The Vatican regularly calls for moral condemnations and legal prohibitions, based on its understanding of transcendent purposes acting in the universe. Very well, it is entitled to do that – I respect its freedom of speech. But when it does so, we are entitled to reply by asking whether its understandings have any truth to them. Does its God even exist? Is its tradition of moral teaching divinely guided, or is it all too human and flawed? Why shouldn’t we condemn the Vatican, in our turn, when its bizarre worldview stands in the way of ordinary human happiness and reasonable aspirations?
- Russell Blackford
- Australian philosopher, literary critic, legal scholar, and professional writer. Based in Newcastle, NSW. My latest books are THE TYRANNY OF OPINION: CONFORMITY AND THE FUTURE OF LIBERALISM (2019) and AT THE DAWN OF A GREAT TRANSITION: THE QUESTION OF RADICAL ENHANCEMENT (2021).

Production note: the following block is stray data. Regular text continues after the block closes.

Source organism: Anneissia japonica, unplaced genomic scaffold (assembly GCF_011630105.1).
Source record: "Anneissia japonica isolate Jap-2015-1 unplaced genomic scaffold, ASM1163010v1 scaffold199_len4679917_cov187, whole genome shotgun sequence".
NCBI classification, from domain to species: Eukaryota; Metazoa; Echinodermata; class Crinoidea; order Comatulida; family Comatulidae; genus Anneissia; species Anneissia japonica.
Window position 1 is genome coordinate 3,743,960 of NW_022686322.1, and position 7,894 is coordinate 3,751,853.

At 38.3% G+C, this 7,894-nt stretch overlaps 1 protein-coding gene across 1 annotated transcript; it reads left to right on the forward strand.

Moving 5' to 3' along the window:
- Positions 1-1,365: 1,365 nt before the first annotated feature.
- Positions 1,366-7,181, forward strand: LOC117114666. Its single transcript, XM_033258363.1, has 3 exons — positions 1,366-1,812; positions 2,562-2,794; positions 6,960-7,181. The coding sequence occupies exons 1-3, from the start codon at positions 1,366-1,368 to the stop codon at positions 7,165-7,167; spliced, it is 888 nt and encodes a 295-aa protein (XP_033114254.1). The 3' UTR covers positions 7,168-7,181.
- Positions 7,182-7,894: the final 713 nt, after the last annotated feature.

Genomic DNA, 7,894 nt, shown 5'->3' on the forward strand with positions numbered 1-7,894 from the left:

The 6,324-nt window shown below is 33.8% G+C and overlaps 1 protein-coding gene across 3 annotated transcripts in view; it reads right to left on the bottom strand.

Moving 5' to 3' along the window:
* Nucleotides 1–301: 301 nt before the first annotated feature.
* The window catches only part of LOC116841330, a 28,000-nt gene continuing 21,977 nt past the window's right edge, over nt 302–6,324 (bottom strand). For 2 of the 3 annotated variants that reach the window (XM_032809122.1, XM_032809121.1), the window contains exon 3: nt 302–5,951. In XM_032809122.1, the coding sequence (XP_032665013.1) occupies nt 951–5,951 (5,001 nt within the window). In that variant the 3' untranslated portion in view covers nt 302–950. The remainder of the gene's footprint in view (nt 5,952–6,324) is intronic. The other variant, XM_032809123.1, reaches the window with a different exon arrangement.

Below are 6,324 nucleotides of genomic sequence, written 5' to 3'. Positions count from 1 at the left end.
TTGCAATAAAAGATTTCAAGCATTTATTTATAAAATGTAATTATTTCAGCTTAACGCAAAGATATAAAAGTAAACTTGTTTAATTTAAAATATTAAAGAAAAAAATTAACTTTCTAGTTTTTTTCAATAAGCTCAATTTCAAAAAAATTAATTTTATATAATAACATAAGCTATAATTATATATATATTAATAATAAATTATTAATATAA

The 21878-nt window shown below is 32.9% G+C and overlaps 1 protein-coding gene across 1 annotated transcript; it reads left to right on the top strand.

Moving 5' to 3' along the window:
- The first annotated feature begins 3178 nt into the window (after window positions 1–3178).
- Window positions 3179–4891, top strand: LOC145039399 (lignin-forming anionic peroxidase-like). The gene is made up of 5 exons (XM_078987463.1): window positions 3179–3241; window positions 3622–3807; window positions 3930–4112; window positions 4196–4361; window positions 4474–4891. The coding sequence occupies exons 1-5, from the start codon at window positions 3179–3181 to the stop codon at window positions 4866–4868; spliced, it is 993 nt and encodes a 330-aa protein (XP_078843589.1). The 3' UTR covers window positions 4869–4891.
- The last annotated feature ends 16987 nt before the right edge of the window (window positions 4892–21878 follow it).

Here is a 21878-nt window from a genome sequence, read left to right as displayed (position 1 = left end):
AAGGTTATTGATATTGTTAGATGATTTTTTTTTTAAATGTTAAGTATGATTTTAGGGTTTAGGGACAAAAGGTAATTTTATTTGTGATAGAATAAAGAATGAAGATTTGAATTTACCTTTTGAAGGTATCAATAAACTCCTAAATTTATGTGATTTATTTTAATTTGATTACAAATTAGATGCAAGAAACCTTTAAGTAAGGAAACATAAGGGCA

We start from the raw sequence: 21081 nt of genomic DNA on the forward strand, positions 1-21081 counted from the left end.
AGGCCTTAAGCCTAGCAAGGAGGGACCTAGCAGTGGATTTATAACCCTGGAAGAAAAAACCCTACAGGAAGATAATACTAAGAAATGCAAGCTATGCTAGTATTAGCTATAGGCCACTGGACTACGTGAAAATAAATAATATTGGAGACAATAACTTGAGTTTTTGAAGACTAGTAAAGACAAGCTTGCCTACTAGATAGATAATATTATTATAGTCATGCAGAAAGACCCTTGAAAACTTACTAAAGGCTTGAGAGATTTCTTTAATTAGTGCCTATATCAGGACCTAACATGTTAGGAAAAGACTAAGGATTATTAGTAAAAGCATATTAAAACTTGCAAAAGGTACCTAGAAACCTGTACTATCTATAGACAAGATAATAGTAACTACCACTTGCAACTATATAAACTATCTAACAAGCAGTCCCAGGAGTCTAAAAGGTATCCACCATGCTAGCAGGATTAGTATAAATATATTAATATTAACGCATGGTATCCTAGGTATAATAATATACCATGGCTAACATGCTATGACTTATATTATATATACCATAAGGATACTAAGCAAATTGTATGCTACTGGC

Thursday, January 13, 2011
Vatican condemns Nobel Prize to Robert Edwards - IEET countdown # 20
This piece, by little me, was first published right here. Apparently it got a lot of hits over at IEET, coming in at # 20 on the institute's most-clicked list for 2010 (one of three of my contributions to make the list).